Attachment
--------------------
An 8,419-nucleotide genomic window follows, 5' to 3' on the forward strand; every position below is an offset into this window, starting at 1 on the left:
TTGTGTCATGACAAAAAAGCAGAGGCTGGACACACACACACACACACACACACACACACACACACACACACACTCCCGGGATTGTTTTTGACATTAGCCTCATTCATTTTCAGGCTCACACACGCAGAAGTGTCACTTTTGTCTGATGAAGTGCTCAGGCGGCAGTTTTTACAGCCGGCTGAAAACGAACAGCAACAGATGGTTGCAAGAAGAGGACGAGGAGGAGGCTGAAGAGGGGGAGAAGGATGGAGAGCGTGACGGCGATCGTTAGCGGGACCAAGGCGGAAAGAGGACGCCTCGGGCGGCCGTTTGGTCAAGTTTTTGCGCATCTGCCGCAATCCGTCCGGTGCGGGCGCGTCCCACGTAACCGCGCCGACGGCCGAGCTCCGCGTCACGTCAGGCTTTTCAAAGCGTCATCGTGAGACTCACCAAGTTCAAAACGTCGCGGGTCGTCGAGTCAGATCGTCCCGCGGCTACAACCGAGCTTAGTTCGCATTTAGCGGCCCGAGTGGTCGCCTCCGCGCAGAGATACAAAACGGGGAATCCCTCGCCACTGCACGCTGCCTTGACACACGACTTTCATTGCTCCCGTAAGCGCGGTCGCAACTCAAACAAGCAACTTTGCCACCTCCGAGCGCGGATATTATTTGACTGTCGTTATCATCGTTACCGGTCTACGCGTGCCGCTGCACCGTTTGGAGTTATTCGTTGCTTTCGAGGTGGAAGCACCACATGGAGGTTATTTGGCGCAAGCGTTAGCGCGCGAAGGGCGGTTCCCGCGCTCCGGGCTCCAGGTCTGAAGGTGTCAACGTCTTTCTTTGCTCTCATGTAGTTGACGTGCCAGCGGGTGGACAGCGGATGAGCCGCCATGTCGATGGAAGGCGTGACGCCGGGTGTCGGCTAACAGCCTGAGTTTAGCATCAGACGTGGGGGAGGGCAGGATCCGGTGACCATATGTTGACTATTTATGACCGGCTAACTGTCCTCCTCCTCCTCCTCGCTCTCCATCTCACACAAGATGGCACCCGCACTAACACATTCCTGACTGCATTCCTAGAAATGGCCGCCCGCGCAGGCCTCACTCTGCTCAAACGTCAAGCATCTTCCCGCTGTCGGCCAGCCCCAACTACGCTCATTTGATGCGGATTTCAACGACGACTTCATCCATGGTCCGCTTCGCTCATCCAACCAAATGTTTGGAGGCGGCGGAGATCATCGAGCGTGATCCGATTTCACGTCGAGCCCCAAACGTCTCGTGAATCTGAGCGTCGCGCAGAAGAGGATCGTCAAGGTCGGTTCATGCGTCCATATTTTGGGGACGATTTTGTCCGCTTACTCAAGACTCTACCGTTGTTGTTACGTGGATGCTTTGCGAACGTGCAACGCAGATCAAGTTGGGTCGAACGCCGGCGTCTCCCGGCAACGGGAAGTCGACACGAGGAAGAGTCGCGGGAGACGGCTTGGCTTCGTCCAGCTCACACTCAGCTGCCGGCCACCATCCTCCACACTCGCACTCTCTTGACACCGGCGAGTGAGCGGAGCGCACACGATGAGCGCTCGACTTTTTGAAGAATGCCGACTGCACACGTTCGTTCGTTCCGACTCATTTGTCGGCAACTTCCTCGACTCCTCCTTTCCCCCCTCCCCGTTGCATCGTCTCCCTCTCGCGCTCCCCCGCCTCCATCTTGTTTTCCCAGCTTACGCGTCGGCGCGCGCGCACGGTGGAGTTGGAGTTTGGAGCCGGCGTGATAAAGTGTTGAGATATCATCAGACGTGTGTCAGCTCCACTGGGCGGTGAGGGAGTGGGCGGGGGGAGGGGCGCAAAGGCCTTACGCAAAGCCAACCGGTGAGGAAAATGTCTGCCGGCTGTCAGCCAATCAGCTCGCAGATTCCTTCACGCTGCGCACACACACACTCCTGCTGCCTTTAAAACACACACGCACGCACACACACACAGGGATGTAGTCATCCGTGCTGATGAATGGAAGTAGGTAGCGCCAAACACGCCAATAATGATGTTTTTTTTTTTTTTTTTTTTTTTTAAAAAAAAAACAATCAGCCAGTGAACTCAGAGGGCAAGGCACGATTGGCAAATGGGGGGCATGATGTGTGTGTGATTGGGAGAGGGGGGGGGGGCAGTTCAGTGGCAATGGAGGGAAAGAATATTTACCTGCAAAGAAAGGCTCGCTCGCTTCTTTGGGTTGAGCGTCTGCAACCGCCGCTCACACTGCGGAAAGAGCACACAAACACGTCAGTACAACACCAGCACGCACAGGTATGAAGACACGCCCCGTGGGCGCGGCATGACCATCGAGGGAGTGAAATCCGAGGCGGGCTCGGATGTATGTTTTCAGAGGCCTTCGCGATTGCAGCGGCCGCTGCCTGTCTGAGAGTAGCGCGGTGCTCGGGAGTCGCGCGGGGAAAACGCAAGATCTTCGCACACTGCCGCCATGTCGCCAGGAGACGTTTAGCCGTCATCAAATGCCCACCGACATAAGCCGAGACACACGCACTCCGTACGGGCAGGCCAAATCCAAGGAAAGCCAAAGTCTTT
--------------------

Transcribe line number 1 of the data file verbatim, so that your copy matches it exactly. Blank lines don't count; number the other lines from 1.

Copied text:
An 8,419-nucleotide genomic window follows, 5' to 3' on the forward strand; every position below is an offset into this window, starting at 1 on the left: